Dislocation and relocation: Carol Mutch’s memories of Epsom Campus
30 November 2023
With Education and Social Work being welcomed to the City Campus, Professor Carol Mutch reflects on her Epsom Campus workplace.
There is a flurry of activity on the University’s Epsom Campus. From 2024, all our staff, students and programmes will operate from the City Campus, many in the new purpose-built B201, on Symonds Street.
I have often been asked how I feel about the move. The discussions I have had with my colleagues echo my feelings. We are leaving behind many memories; some warm, some sad, many mixed. Some of our staff were on the campus when it was the Auckland College of Education. Some have transferred from other parts of the University. Some were students who stayed on in academic or professional roles. Others, like myself, came from other institutions.
I am relatively new, moving from the University of Canterbury to Epsom in April 2011. I don’t feel I can speak for all my colleagues, but I have been asked to share my story because it might connect with them, as they close their office doors for the last time, to reflect on their days at 74 Epsom Avenue and how the place has become part of their personal and professional histories.
I arrived for an interview for a position in the School of Critical Studies in Education in late 2010. I had come from two traumatic community events – the September 2010 Canterbury earthquake and the November 2010 Pike River Mine disaster. I felt completely dislocated.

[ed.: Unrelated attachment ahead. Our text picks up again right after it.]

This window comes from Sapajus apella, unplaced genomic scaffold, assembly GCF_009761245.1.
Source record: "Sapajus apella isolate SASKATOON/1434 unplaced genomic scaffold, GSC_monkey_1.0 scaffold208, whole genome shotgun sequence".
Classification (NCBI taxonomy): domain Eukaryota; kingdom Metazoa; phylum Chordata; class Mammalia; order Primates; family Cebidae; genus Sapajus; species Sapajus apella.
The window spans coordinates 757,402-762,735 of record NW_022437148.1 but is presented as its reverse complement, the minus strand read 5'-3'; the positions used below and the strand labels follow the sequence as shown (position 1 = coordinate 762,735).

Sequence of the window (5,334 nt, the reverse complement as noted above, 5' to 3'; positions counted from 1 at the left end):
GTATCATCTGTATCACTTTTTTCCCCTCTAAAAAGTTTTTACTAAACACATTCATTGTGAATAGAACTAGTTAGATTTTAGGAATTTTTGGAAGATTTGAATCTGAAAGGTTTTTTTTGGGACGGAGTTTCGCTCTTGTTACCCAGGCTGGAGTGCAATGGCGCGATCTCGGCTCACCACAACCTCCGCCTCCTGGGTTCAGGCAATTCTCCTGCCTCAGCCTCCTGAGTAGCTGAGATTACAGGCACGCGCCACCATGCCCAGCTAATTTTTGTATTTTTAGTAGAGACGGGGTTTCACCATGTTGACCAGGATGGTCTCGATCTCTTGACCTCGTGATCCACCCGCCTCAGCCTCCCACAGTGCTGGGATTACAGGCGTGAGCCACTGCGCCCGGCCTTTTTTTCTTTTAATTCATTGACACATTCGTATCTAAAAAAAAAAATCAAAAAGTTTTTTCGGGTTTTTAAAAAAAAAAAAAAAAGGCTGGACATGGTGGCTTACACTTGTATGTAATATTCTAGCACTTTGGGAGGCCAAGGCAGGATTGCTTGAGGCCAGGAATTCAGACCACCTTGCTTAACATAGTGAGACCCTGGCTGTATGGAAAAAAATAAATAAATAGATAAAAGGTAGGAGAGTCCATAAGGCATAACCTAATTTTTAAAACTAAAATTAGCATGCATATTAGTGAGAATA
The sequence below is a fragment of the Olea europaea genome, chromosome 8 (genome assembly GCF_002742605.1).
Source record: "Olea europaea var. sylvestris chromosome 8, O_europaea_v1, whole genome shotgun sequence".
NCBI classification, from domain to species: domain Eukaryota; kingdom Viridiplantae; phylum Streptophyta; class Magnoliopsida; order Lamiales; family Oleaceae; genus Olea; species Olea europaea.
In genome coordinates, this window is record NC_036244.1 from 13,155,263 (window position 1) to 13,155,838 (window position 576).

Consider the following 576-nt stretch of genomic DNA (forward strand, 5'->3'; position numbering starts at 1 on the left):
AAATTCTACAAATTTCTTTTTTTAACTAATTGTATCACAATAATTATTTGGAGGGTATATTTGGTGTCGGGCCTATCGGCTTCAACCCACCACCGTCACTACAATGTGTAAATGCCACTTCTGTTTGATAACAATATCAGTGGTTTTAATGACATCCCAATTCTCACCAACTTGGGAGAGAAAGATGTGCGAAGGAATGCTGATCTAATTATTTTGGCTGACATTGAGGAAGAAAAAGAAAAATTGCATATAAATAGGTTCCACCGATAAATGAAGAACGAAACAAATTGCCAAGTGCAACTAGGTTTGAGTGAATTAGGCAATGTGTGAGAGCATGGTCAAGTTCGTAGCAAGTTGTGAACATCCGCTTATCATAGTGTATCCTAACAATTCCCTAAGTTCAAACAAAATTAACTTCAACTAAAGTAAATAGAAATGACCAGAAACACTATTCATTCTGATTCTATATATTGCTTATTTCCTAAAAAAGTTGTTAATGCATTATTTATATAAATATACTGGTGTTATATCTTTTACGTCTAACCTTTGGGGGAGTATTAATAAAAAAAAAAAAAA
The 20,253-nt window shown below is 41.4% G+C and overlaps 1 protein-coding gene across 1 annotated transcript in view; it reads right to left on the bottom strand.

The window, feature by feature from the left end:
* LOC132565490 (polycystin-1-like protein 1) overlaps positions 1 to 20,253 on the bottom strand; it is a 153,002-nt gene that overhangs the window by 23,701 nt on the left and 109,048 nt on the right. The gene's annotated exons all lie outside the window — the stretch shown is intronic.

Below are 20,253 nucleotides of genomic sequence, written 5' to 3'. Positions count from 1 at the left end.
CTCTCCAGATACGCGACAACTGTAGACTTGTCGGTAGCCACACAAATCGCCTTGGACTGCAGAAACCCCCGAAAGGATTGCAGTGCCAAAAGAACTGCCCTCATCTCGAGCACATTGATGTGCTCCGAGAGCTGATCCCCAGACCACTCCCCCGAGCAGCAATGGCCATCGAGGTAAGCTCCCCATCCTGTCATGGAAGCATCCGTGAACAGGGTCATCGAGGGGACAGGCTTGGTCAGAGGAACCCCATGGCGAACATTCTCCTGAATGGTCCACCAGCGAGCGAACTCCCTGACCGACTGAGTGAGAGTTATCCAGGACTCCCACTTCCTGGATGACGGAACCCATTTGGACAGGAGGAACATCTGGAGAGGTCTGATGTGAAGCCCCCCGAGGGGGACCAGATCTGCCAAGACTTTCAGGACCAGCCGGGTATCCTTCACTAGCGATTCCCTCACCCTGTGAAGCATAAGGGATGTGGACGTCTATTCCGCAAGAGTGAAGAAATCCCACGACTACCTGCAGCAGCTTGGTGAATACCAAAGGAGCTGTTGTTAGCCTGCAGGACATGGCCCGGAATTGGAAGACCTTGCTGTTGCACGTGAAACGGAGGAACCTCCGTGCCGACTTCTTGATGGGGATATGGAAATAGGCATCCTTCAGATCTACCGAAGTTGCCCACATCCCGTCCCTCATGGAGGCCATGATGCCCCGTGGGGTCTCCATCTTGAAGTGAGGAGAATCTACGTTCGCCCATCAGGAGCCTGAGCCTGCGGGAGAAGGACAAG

I stumbled through the interview and left the room convinced I would not be returning. To gather my thoughts, I went for walk around the campus, along the avenue of pōhutukawa towards Te Aka Matua ki Te Pou Hawaiki marae. I felt enveloped by the trees and comforted by the tūī. It reminded me that while nature may inflict unimaginable damage, she can also provide calm and healing.
I did return, of course, to take up that position and on my first day was greeted by Emeritus Professor Robin Small, a member of the interview panel who said, “I’m so pleased you are here.”
I felt then, despite everything that had happened in the past year, that here was a place I was welcomed and could find solace.
I will miss the pōhutakawa offering shade in the summer, the profusion of the spring blossom outside my office window, the autumn colours down the driveway to my carpark and the maunga on those misty winter mornings.
People and place are my memories of Epsom. It was not all plain sailing, but the care and compassion of colleagues and the joy of teaching helped me navigate those first few years.
In 2014, I took up the role of Head of School for Critical Studies in Education, in part, because I could continue building a sense of community for the academics, professional staff and students who passed through our doors.
People have come and gone – some through retirement, new positions or untimely deaths – but all have contributed to the woven fabric of the campus.
It is with a little trepidation that I move to the City Campus – how long will it take to feel like I belong and not like the dislocated outsider I felt when I first arrived?
But I am also excited to be part of the vibrancy of the City Campus, to work with colleagues from other faculties, to use the wider range of facilities and to move into new premises – our current buildings are more than a little sad and tired. I will miss the free parking and the proximity to Mt Eden village but hope that I will find other compensations in the new location.
What can’t be replicated, however, is the sense of place. When you are so close to nature, you are keenly aware of the passing of the seasons. I will miss the pōhutakawa offering shade in the summer, the profusion of the spring blossom outside my office window, the autumn colours down the driveway to my carpark and the maunga on those misty winter mornings. I can’t take those with me, but I’ll have the memories and, if nothing else, the photos on my computer desktop for the times I feel nostalgic.
Professor Carol Mutch, Education and Social Work
This story first appeared in UniNews December 2023.